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Who's On First?
Infrastructure complexity spawned concern among respon- dents in several areas, notably identity, access and vulnerability management, and reporting mechanisms.
|Where's Your Money Going?|
and password and provisioning management technologies.
Some managers are reticent to dive into expensive identity management systems until the industry settles on implementation standards. "Like most organizations, we don't want to commit to a vendor-specific approach that will constrain our ability to deliver flexible solutions in the future," says Jon Stanford, chief security officer for the American Criminal Investigators Network.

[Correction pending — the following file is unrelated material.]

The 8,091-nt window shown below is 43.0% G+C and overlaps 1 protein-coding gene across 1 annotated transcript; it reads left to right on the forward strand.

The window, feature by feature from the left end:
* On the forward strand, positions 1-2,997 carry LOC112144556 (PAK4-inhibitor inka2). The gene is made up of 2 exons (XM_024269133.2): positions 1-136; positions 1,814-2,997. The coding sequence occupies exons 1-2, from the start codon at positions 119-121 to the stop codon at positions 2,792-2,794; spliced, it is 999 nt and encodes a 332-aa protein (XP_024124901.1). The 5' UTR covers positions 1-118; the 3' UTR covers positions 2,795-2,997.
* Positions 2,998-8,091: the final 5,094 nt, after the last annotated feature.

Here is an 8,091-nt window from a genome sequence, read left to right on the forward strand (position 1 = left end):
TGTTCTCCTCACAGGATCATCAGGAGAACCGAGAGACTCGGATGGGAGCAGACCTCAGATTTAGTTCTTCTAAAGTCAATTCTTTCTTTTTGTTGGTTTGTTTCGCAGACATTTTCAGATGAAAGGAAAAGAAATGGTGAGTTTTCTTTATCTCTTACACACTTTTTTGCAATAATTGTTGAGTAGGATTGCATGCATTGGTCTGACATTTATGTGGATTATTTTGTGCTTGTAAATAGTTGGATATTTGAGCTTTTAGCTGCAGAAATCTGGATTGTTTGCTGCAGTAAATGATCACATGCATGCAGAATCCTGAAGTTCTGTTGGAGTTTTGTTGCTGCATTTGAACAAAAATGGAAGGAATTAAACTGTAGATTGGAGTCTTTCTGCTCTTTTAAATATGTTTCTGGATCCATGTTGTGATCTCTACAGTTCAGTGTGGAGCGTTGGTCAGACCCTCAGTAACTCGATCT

Meanwhile, access control technologies like two-factor authentication and enterprise single sign-on remain a wait-and-see proposition in most organizations. A quarter of the survey respondents said they'd be spending more on both technologies in 2006, but some, like Stanford, are still cautious of hidden costs, like the replacement of lost tokens.
While most organizations have their patching processes down pat thanks to automated tools and scheduled patch-release cycles from Microsoft and Oracle, vulnerability management remains a top operational priority. Spending on network vulnerability scanners and patch management tools is expected to rise. Security managers also want to improve the integration of vulnerability, patch and configuration management tools into a single console. Spending is expected to head upward there as well.
This was first published in December 2005